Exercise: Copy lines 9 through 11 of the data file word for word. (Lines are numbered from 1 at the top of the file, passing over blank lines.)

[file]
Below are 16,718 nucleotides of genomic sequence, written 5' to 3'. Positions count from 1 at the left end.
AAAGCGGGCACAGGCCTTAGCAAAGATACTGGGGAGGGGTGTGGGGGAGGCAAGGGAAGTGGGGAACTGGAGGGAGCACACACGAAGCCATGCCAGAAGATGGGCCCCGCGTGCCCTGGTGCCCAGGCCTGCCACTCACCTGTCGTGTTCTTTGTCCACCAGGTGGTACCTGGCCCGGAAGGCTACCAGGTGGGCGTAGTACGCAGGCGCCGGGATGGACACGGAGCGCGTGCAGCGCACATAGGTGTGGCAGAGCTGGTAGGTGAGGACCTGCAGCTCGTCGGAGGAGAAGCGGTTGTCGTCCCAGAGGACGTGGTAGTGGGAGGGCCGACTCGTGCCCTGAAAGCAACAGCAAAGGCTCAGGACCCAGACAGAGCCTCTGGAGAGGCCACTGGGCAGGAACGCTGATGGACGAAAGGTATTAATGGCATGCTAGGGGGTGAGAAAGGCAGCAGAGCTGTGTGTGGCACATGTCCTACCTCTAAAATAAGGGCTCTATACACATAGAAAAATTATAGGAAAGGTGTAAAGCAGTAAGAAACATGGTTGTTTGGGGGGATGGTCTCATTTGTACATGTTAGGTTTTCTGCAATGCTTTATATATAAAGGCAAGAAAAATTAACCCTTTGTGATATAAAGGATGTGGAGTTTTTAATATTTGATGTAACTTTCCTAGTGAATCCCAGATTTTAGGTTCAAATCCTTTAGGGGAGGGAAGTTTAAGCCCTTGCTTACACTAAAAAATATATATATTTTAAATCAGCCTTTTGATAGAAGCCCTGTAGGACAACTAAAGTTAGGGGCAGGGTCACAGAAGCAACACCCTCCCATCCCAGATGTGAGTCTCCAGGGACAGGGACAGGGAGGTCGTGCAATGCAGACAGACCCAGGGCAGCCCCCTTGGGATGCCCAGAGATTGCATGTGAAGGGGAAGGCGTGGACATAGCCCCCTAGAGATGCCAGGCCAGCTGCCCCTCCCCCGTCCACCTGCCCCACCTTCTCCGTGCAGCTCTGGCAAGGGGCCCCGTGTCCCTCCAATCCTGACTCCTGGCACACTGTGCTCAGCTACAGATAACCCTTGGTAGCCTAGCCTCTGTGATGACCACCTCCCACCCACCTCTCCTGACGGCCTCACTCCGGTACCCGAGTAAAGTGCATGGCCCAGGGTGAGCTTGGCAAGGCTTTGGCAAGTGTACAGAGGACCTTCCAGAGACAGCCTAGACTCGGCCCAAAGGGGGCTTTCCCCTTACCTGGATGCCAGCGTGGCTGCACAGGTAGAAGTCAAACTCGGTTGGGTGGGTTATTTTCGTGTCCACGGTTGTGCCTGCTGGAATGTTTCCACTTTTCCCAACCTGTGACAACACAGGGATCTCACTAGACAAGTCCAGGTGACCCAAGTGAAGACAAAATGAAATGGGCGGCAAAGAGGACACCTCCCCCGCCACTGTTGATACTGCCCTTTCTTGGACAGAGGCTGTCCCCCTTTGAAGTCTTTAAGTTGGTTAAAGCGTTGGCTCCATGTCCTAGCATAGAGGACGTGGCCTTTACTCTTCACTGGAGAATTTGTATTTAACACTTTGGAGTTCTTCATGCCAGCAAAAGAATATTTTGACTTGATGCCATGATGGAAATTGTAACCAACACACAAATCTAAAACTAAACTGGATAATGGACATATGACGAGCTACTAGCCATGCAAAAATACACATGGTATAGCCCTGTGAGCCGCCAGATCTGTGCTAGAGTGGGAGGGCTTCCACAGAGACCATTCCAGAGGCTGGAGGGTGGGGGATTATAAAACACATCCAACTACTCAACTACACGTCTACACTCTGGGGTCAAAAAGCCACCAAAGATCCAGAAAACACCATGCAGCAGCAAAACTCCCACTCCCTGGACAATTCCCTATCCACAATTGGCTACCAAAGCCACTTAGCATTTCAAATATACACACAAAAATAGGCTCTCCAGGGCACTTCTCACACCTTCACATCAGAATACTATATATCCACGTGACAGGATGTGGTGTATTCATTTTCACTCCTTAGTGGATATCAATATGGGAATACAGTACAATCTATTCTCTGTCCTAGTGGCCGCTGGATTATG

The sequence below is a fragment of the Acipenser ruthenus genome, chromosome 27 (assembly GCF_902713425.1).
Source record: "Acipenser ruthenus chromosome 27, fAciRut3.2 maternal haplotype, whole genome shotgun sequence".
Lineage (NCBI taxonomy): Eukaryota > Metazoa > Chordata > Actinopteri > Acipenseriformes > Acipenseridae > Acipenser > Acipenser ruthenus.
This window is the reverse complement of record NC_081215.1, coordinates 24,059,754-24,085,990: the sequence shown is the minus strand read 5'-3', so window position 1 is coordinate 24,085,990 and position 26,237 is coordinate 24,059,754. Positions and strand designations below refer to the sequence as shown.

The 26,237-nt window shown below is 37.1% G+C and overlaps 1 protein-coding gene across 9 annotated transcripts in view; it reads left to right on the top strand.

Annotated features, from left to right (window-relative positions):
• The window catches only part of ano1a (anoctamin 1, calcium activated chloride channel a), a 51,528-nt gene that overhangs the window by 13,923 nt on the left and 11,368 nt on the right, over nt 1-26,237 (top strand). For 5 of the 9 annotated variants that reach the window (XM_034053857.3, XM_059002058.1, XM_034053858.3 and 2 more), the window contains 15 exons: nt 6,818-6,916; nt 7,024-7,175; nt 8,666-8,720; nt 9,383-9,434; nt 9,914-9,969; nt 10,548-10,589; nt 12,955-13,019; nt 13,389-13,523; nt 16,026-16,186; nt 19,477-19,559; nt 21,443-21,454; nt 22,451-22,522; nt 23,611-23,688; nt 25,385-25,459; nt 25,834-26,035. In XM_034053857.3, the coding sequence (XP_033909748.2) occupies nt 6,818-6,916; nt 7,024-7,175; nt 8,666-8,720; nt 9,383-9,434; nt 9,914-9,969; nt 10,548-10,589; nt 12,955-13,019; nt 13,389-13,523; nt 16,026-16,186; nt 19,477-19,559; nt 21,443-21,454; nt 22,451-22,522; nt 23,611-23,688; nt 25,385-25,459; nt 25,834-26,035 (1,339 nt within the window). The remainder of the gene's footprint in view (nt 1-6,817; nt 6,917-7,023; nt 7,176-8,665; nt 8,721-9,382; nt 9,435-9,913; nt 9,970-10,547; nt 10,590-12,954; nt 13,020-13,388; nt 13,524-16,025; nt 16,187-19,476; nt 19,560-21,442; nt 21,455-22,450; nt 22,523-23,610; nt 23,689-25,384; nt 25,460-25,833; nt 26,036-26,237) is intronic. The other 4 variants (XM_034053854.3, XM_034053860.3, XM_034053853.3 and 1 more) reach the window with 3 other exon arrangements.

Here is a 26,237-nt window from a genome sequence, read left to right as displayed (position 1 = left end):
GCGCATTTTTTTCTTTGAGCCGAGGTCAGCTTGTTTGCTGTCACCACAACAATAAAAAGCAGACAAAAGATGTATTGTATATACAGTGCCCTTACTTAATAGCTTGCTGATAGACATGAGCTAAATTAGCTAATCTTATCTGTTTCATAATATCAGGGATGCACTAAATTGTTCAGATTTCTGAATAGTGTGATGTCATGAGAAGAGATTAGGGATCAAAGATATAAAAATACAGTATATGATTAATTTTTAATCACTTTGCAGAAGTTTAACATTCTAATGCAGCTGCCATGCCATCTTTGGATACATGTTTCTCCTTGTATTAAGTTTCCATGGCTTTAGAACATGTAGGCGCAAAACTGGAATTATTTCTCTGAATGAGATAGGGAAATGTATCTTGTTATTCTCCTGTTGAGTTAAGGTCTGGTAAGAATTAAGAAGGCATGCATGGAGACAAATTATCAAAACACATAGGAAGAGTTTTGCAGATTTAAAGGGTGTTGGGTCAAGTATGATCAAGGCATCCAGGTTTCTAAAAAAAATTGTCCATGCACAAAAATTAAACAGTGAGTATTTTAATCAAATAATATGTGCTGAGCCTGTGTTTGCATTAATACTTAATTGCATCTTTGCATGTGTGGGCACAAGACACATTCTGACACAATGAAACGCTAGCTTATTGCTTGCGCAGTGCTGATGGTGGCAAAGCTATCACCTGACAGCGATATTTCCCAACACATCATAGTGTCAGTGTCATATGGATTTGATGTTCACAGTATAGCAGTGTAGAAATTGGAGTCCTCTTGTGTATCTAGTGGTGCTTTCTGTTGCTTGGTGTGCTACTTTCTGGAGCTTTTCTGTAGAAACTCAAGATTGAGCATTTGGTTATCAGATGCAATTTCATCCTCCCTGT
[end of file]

• The window catches only part of ano1a (anoctamin 1, calcium activated chloride channel a), a 51,528-nt gene that overhangs the window by 13,923 nt on the left and 11,368 nt on the right, over nt 1-26,237 (top strand). For 5 of the 9 annotated variants that reach the window (XM_034053857.3, XM_059002058.1, XM_034053858.3 and 2 more), the window contains 15 exons: nt 6,818-6,916; nt 7,024-7,175; nt 8,666-8,720; nt 9,383-9,434; nt 9,914-9,969; nt 10,548-10,589; nt 12,955-13,019; nt 13,389-13,523; nt 16,026-16,186; nt 19,477-19,559; nt 21,443-21,454; nt 22,451-22,522; nt 23,611-23,688; nt 25,385-25,459; nt 25,834-26,035. In XM_034053857.3, the coding sequence (XP_033909748.2) occupies nt 6,818-6,916; nt 7,024-7,175; nt 8,666-8,720; nt 9,383-9,434; nt 9,914-9,969; nt 10,548-10,589; nt 12,955-13,019; nt 13,389-13,523; nt 16,026-16,186; nt 19,477-19,559; nt 21,443-21,454; nt 22,451-22,522; nt 23,611-23,688; nt 25,385-25,459; nt 25,834-26,035 (1,339 nt within the window). The remainder of the gene's footprint in view (nt 1-6,817; nt 6,917-7,023; nt 7,176-8,665; nt 8,721-9,382; nt 9,435-9,913; nt 9,970-10,547; nt 10,590-12,954; nt 13,020-13,388; nt 13,524-16,025; nt 16,187-19,476; nt 19,560-21,442; nt 21,455-22,450; nt 22,523-23,610; nt 23,689-25,384; nt 25,460-25,833; nt 26,036-26,237) is intronic. The other 4 variants (XM_034053854.3, XM_034053860.3, XM_034053853.3 and 1 more) reach the window with 3 other exon arrangements.

Here is a 26,237-nt window from a genome sequence, read left to right as displayed (position 1 = left end):
GCGCATTTTTTTCTTTGAGCCGAGGTCAGCTTGTTTGCTGTCACCACAACAATAAAAAGCAGACAAAAGATGTATTGTATATACAGTGCCCTTACTTAATAGCTTGCTGATAGACATGAGCTAAATTAGCTAATCTTATCTGTTTCATAATATCAGGGATGCACTAAATTGTTCAGATTTCTGAATAGTGTGATGTCATGAGAAGAGATTAGGGATCAAAGATATAAAAATACAGTATATGATTAATTTTTAATCACTTTGCAGAAGTTTAACATTCTAATGCAGCTGCCATGCCATCTTTGGATACATGTTTCTCCTTGTATTAAGTTTCCATGGCTTTAGAACATGTAGGCGCAAAACTGGAATTATTTCTCTGAATGAGATAGGGAAATGTATCTTGTTATTCTCCTGTTGAGTTAAGGTCTGGTAAGAATTAAGAAGGCATGCATGGAGACAAATTATCAAAACACATAGGAAGAGTTTTGCAGATTTAAAGGGTGTTGGGTCAAGTATGATCAAGGCATCCAGGTTTCTAAAAAAAATTGTCCATGCACAAAAATTAAACAGTGAGTATTTTAATCAAATAATATGTGCTGAGCCTGTGTTTGCATTAATACTTAATTGCATCTTTGCATGTGTGGGCACAAGACACATTCTGACACAATGAAACGCTAGCTTATTGCTTGCGCAGTGCTGATGGTGGCAAAGCTATCACCTGACAGCGATATTTCCCAACACATCATAGTGTCAGTGTCATATGGATTTGATGTTCACAGTATAGCAGTGTAGAAATTGGAGTCCTCTTGTGTATCTAGTGGTGCTTTCTGTTGCTTGGTGTGCTACTTTCTGGAGCTTTTCTGTAGAAACTCAAGATTGAGCATTTGGTTATCAGATGCAATTTCATCCTCCCTGT